The New York Times Book Review released its list of the 10 Best Books of 2010 early last month and now you can find almost all of the celebrated tomes right here at Snell Library! Most of the books on the list are available at The Hub, our library’s special, rotating selection of international bestsellers, groundbreaking graphic novels, and popular DVDs that you can find immediately across from the Snell Library entrance. Check out the list below to learn more about the 2010 picks and where to find them at Snell. Get ready for a good read while the snow piles up outside! Fiction Freedom By Jonathan Franzen PS3556.R352 F74 2010 Touted by critics as a “masterpiece of American Literature,” and compared in Esquire magazine to Tolstoy’s classic War and Peace, Freedom is a darkly written comedy framed through the envious eyes of an American family’s moralistic neighbors. The book paints an insightful portrait of the cultural forces and individual choices that can bring families together—and tear them apart. Selected for several book lists, Freedom was not without controversy. Boston’s WBUR reported that several best-selling female authors, including Jodi Picoult, believed the critical praise for Franzen’s book was merely misplaced gender bias. Check out Freedom for yourself to discover if the book is worth the wide acclaim. Room By Emma Donoghue PR6054.O547 R66 2010 Jack, like other five-year-old boys, plays with his toys and loves his mom, but he lives a life quite different from other children. He has spent his entire life in a small room with his mother as a prisoner of a man called Old Nick. Despite the disturbing premise, Room is a story of endurance, filled with raw emotional extremes that make readers feel like they too are discovering the world for the first time. Winner of the Hughes & Hughes Irish Novel of the Year and the Rogers Writers’ Trust Fiction Prize, Room is a strange but powerful novel. A Visit from the Goon Squad By Jennifer Egan PS3555.G292 V57 2010 Punk rock laced with obscenities? Sign us up, please. Jennifer Egan’s book starts in modern day New York before flashing back to the early Bay Area punk scene to follow the life of Sasha, a child of a broken, violent marriage who runs away and ends up in the radically new music scene of the late 1970s and early ’80s. A Visit from the Goon Squad is more than just sex and rock and roll—it’s rich with satire and clever prose. Pick up the book today to give this Brooklyn-based author a spin on the turntable. Non-fiction Apollo’s Angels: A History of Ballet By Jennifer Homans GV1787 .H58 2010 Homans, former professional ballet dancer and current dance critic for The New Republic, chronicles the formal and cultural history of ballet in her two-part work Apollo’s Angels. It is partly a celebration of the ballet’s most notable achievements and its cultural importance, but Homans also questions its survival as its relevance gradually fades. Written before Black Swan revived the public’s interest in ballet, it’s a fascinating exposition of a purportedly languishing art form. Cleopatra: A Life By Stacy Schiff DT92.7 .S35 2010 Countless literary and film portrayals present Cleopatra as a bold, manipulative seductress, but they neglect to credit her as a brilliant politician and leader, according to author Stacy Schiff. The author, who won a Pulitzer Prize in 2000 for her biography of Vera Nabokov, the wife of Lolita author Vladimir Nabokov, dispels the myths surrounding the legendary queen of Egypt while also crafting a “bloody and harrowing” portrait of the royal family. The Emperor of All Maladies: A Biography of Cancer By Siddhartha Mukherjee RC275 .M85 2010 In his debut work, oncologist Siddhartha Mukherjee writes a “biography” of one of our time’s most pervasive and misunderstood illnesses: cancer. It provides detailed accounts of our society’s battle against the disease and the gripping stories behind the treatments and breakthroughs we know today. Mukherjee shows us how far we have come in understanding this “emperor of all maladies,” but he also recognizes how little we actually know. Finishing the Hat: Collected Lyrics (1954-1981) With Attendant Comments, Principles, Heresies, Grudges, Whines and Anecdotes By Stephen Sondheim ML54.6.S69 S66 2010 Finishing the Hat, which is part self-critique and part illumination, analyzes lyricist Stephen Sondheim’s earlier works, including West Side Story, A Funny Thing Happened on the Way to the Forum, and Sweeney Todd. The title refers to a line from Sondheim’s 1984 musical Sunday in the Park with George, where painter Georges Seurat is moments away from completing his grand work, “A Sunday Afternoon on the Island of La Grande Jatte.” Finishing the Hat provides great insight into the creative process of our generation’s most gifted composers. The Warmth of Other Suns: The Epic Story of America’s Great Migration By Isabel Wilkerson E185.6 .W685 2010 When George Swanson Sterling, an orange grove worker in Florida, became aware he was a potential lynching victim, he fled the area for Harlem in 1945. Beginning in the 20th century and peaking in the post-WWII years, more than six million African Americans left the South to escape Jim Crow–era brutality for areas with industrial job opportunities. Wilkerson, a Pulitzer Prize–winning journalist, culminates fourteen years of research in her work, The Warmth of Other Suns. She details the journeys of three individuals who made the trek from the American South to Wisconsin, California, and New York, respectively. Sterling’s story and others’ provide fascinating insight into the historical migration that shaped and enriched the culture of our major urban areas in the North and West, and consequently, our country.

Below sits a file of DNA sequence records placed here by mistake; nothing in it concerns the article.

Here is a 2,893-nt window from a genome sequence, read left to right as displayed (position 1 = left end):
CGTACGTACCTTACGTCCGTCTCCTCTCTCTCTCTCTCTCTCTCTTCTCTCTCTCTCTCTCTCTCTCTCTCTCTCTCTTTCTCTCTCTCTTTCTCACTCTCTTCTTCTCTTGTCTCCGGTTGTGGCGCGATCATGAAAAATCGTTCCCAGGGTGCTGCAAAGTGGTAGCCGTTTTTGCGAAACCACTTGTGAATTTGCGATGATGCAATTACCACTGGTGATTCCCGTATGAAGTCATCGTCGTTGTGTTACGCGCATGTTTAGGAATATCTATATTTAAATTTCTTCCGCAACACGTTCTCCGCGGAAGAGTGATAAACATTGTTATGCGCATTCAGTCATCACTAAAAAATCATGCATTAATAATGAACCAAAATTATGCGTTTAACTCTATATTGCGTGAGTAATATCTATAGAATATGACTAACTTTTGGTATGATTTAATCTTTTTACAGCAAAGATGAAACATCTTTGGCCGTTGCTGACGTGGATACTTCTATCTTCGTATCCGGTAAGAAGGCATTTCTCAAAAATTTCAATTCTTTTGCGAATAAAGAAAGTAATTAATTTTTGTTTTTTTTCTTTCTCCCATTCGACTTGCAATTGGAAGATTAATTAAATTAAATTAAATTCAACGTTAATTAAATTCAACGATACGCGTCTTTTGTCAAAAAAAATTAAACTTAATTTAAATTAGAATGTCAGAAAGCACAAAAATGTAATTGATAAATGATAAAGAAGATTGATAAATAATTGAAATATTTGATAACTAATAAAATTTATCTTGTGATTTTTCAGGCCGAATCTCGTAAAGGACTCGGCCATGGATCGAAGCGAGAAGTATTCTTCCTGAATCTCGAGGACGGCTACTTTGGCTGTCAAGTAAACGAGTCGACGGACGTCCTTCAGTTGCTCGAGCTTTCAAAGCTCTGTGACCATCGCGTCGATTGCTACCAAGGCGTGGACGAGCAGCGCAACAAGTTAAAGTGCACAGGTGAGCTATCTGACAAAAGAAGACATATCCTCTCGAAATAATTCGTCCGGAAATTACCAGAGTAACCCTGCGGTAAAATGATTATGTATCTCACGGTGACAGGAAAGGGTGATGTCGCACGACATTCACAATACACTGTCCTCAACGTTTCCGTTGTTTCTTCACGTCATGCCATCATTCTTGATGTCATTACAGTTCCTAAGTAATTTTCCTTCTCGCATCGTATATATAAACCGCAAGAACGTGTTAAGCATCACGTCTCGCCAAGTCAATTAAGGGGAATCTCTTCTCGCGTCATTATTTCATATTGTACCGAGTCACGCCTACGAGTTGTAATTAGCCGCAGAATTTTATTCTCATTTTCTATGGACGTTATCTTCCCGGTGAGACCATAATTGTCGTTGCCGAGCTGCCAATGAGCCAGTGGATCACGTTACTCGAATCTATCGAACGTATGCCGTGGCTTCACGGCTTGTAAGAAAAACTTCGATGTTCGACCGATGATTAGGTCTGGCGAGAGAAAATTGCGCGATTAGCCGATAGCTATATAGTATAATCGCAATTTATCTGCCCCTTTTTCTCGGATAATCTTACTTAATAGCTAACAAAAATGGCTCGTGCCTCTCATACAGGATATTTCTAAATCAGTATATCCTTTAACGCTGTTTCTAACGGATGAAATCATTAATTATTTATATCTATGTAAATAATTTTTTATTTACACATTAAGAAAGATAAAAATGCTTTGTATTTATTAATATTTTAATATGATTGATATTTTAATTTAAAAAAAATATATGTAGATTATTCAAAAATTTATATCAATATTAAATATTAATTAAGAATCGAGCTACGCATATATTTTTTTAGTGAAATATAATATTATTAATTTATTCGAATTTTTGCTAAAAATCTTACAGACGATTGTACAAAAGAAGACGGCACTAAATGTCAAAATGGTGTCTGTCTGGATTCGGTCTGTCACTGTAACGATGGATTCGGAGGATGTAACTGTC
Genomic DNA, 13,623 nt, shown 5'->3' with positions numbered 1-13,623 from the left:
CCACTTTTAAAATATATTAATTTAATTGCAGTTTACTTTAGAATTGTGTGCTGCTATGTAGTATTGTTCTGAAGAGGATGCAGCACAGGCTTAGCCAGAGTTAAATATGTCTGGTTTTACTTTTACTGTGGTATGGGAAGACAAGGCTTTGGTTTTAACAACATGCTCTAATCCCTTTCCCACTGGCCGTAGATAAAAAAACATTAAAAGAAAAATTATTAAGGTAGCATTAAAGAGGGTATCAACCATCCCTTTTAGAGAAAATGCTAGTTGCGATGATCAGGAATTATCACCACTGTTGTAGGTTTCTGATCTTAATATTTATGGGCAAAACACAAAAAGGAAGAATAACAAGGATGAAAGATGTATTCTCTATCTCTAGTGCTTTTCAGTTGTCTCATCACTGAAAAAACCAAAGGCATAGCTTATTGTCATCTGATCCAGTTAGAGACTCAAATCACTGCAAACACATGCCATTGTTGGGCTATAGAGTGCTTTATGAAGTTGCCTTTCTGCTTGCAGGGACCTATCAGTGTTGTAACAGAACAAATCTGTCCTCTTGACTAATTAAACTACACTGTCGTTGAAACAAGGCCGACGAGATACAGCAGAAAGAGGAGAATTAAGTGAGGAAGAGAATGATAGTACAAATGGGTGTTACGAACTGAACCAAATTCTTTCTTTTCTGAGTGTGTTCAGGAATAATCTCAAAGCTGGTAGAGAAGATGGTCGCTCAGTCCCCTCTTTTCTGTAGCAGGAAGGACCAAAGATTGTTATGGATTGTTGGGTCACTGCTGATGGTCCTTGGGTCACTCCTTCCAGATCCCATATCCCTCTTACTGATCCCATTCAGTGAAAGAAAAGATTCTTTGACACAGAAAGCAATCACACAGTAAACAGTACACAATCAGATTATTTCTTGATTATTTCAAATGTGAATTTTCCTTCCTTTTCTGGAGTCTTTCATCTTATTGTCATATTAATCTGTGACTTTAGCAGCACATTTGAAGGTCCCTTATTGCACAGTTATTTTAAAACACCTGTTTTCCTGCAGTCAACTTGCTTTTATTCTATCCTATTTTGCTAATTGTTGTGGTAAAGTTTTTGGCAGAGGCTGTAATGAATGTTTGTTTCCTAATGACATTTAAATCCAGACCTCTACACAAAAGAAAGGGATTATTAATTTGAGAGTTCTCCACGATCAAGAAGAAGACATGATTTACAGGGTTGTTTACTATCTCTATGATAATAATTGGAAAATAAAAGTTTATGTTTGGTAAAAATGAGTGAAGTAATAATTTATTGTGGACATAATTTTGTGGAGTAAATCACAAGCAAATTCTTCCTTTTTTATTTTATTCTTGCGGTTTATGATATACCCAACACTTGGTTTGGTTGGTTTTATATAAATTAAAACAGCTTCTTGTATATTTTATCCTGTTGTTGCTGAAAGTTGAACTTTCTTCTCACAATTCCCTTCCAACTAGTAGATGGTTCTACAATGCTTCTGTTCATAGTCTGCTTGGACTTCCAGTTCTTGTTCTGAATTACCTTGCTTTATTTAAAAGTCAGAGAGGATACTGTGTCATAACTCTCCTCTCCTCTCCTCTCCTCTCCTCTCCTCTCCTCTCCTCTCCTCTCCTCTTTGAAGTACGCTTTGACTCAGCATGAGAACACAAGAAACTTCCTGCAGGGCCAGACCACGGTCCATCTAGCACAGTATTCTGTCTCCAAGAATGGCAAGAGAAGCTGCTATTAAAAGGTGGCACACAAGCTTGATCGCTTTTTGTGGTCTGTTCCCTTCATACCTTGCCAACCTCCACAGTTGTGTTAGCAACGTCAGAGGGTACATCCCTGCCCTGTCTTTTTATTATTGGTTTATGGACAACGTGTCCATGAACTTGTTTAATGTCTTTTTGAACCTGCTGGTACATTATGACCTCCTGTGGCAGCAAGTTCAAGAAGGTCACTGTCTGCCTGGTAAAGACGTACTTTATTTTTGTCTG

Friday five on the brain